I haven’t banned Frank. Not yet. But after all that’s gone down over the last couple weeks, it’s time to revisit the commenting and moderating policies here at Theoblogy.
Back in 2008, I posted my “Blogging Rules“:
1) I do not edit my posts, ex post facto, but allow my mistakes, misjudgments, and misstatements to stand as a record of my idiocy.
2) I do not get involved in the comment section. I read all the comments, but I don’t respond; I let the post do the talking.
3) I occasionally break rules 1 and 2.
First, some hard numbers. This is the 2,248th post at Theoblogy, and those posts have generated 35,234 comments. That’s a lot of water over the dam. In 2008 I read every comment. I cannot say that I do so today. On days that I’m working, I do. But if I take a day or two off from the Internet, I simply cannot read all of the comments. I don’t read the entire newspaper every day, even though it arrives on my doorstep without fail. So, I hope that readers will afford me some grace in this regard.
Second, I do engage in the comment section. Not as much as some would like, but as much as I am able. When someone asks me a direct question, I answer as time allows. But I’m also attempting to post once or twice per day, so the bulk of my energy goes into producing that content.
Third, I rarely ban commenters. According to my dashboard, I have banned six commenters since 2004. Three I banned for repeated slander against me. One I banned for repeated lying. I personally corresponded with four of the six persons I banned, giving them several opportunities to amend their ways. They refused, and I banned them.
The most public if these was the curious case of Darius — I even know of one college course that uses those posts as an example of blogging ethics (I don’t know if it’s a positive or negative example). If you’re a relatively new reader here, I recommend those posts to see how I treat a relatively recalcitrant commenter.
Which brings us to Frank. Frank left his first comment on September 28, 2011. In the 447 days since, he has left 920 comments. That’s a lot. And all that time, he’s left a false email address. Even the domain with the email is fabricated. Since I couldn’t email him, I reached out to him in the comments. Frank emailed me though my website; he offered his last name, but entered the same false email address.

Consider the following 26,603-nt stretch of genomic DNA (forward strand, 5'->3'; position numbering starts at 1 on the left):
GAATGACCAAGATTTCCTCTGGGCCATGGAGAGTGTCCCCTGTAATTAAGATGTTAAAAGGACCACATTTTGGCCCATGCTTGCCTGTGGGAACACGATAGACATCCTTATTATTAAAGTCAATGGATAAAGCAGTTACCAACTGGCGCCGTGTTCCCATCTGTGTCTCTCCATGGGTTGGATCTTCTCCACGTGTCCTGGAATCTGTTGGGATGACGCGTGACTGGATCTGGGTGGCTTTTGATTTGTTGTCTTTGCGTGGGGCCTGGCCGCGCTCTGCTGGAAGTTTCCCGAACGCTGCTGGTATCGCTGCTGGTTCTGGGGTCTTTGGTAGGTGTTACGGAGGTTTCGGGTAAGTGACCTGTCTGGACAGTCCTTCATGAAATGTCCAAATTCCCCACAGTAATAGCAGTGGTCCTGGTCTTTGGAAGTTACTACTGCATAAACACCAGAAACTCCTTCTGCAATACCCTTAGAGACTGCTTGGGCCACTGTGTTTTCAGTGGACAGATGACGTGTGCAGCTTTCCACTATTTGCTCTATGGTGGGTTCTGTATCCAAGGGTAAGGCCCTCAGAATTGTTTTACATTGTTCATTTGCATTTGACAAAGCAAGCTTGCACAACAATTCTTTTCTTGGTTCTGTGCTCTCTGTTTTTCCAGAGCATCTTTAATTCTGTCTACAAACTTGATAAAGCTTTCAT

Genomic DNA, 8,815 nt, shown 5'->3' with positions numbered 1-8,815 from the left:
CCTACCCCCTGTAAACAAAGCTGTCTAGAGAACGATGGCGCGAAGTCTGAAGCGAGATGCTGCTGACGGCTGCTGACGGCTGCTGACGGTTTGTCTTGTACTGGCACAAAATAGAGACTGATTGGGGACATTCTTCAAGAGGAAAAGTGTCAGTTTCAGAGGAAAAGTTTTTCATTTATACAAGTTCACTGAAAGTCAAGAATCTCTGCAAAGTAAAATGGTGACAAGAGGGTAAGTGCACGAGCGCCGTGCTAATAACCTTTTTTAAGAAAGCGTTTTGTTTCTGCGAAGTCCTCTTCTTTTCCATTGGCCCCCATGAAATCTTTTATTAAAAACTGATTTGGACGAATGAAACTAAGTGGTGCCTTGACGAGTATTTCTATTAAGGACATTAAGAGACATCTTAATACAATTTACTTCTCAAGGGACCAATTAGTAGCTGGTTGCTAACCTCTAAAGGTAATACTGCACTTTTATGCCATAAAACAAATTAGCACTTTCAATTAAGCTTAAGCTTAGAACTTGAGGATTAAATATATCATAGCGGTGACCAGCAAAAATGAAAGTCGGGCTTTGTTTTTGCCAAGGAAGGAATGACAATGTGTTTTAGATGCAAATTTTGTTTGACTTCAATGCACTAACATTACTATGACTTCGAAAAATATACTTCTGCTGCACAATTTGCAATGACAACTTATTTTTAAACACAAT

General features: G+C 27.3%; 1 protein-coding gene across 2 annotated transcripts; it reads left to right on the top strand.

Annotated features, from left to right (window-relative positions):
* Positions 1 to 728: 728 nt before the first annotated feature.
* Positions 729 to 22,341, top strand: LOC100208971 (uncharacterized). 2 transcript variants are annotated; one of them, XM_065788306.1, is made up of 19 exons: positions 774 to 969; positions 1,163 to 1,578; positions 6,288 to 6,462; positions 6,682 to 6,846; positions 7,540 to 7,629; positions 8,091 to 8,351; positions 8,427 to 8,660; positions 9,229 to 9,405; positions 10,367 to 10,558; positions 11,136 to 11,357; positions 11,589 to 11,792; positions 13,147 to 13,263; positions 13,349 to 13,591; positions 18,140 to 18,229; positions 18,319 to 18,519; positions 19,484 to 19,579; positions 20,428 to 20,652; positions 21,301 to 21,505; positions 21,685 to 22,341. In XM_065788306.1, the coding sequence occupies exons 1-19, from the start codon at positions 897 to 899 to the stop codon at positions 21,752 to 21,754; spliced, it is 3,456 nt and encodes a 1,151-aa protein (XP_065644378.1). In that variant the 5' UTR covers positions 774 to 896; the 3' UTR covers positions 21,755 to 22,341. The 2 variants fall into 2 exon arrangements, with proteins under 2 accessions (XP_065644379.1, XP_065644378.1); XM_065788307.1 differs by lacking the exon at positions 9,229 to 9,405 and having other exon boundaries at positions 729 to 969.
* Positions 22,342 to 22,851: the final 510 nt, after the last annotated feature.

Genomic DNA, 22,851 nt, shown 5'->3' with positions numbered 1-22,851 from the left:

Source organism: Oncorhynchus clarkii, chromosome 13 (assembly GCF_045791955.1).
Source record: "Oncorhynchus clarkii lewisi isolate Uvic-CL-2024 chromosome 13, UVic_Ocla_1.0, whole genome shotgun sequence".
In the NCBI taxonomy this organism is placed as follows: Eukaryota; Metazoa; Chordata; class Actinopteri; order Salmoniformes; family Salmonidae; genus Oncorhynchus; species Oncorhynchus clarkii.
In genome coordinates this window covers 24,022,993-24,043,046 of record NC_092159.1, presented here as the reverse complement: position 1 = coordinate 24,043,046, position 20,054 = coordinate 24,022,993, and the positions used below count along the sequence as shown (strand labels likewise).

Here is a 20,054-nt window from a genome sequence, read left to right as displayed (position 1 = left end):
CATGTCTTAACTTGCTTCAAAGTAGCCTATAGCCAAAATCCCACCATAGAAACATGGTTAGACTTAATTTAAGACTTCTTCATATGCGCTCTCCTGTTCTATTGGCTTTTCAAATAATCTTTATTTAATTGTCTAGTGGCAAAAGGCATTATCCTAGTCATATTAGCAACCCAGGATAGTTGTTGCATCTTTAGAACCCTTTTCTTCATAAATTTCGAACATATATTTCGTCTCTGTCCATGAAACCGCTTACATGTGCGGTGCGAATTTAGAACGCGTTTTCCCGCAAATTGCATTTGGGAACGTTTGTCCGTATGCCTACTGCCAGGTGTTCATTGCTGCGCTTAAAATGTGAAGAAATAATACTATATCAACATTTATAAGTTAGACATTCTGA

People leave fake email addresses on occasion: firstname.lastname@example.org or email@example.com. I let it slide, since those commenters usually doesn’t come back. But Frank has been the most prolific commenter by far over the last year. Also, other commenters complained about him publicly and emailed me about him privately. One reader even set up a Twitter account that sent out Frank’s comments as tweets.
When Frank’s comments got out of control, I publicly chastised him (remember, I couldn’t privately email him). I’d remind him not to hijack every conversational thread. I’d delete a post of his and tell him that he can’t simply copy-and-paste content from other websites into my comment section.
Over the course of Where Are the Women? and the subsequent posts that addressed that issue and the blow-up that ensued, there seem to be two major themes from women readers (there were many themes, but two that I can directly control):
1) Tony is an ass who writes with a belligerent and subtly misogynic style.
2) The Theoblogy comment section is overly belligerent toward women.
I can’t do a lot about being an ass. But I have tried to moderate my tone over the last couple of weeks. I am and have been a vocal supporter of women in the leadership of church and society. I have written posts proclaiming that all pastors should be women, and the like. But it seems that newer readers were unfamiliar with these positions, and that something about my writing turned them off. I am attempting to ameliorate that.
Regarding the comment section, I am watching it more closely. There was a commenter (who happened to be female) who repeatedly insulted a gay male commenter. I deleted a couple of her posts and wrote her privately, telling her to stop immediately. She did, but it was too late. The man she insulted resigned from reading and commenting her. That was one of the sadder days of my blogging life. Maybe I should have stepped in sooner, but I’ve always hoped that the comment section would be a relatively self-policing space.
The traffic on this blog is growing, and that means more comments. I’m asking for your help in alerting me if someone is insulting someone else. Also, don’t feed the trolls. Also, treat one another with respect and, when necessary, tell one another when you’ve stepped over the line.
I’ll do my best to do better. I hope you’ll both challenge me and have grace with me.
And from the bottom of my heart, thanks for reading.